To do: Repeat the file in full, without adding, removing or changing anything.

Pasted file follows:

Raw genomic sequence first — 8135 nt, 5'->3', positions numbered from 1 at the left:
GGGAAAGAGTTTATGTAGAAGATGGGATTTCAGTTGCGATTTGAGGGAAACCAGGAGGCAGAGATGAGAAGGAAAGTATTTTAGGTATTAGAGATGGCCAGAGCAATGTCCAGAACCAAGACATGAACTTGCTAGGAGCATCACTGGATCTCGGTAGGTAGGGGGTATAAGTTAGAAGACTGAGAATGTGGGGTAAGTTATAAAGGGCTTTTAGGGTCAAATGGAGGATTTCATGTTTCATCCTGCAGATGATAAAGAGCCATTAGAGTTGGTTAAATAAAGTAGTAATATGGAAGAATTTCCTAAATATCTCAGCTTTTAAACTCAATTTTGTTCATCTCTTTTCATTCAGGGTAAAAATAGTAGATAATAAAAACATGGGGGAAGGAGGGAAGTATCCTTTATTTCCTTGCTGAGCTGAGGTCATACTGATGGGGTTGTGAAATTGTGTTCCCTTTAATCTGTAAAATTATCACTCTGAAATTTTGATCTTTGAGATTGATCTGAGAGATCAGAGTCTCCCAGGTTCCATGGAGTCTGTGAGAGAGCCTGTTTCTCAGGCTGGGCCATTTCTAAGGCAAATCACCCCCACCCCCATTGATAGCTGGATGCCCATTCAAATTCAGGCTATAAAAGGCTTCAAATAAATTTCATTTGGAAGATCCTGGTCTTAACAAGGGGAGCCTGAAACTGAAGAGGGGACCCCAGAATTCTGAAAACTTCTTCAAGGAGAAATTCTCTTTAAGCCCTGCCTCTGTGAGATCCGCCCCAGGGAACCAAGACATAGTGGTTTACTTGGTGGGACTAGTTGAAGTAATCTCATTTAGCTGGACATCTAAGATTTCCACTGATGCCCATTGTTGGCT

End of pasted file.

Raw genomic sequence first — 8135 nt, 5'->3', positions numbered from 1 at the left:
GGGAAAGAGTTTATGTAGAAGATGGGATTTCAGTTGCGATTTGAGGGAAACCAGGAGGCAGAGATGAGAAGGAAAGTATTTTAGGTATTAGAGATGGCCAGAGCAATGTCCAGAACCAAGACATGAACTTGCTAGGAGCATCACTGGATCTCGGTAGGTAGGGGGTATAAGTTAGAAGACTGAGAATGTGGGGTAAGTTATAAAGGGCTTTTAGGGTCAAATGGAGGATTTCATGTTTCATCCTGCAGATGATAAAGAGCCATTAGAGTTGGTTAAATAAAGTAGTAATATGGAAGAATTTCCTAAATATCTCAGCTTTTAAACTCAATTTTGTTCATCTCTTTTCATTCAGGGTAAAAATAGTAGATAATAAAAACATGGGGGAAGGAGGGAAGTATCCTTTATTTCCTTGCTGAGCTGAGGTCATACTGATGGGGTTGTGAAATTGTGTTCCCTTTAATCTGTAAAATTATCACTCTGAAATTTTGATCTTTGAGATTGATCTGAGAGATCAGAGTCTCCCAGGTTCCATGGAGTCTGTGAGAGAGCCTGTTTCTCAGGCTGGGCCATTTCTAAGGCAAATCACCCCCACCCCCATTGATAGCTGGATGCCCATTCAAATTCAGGCTATAAAAGGCTTCAAATAAATTTCATTTGGAAGATCCTGGTCTTAACAAGGGGAGCCTGAAACTGAAGAGGGGACCCCAGAATTCTGAAAACTTCTTCAAGGAGAAATTCTCTTTAAGCCCTGCCTCTGTGAGATCCGCCCCAGGGAACCAAGACATAGTGGTTTACTTGGTGGGACTAGTTGAAGTAATCTCATTTAGCTGGACATCTAAGATTTCCACTGATGCCCATTGTTGGCT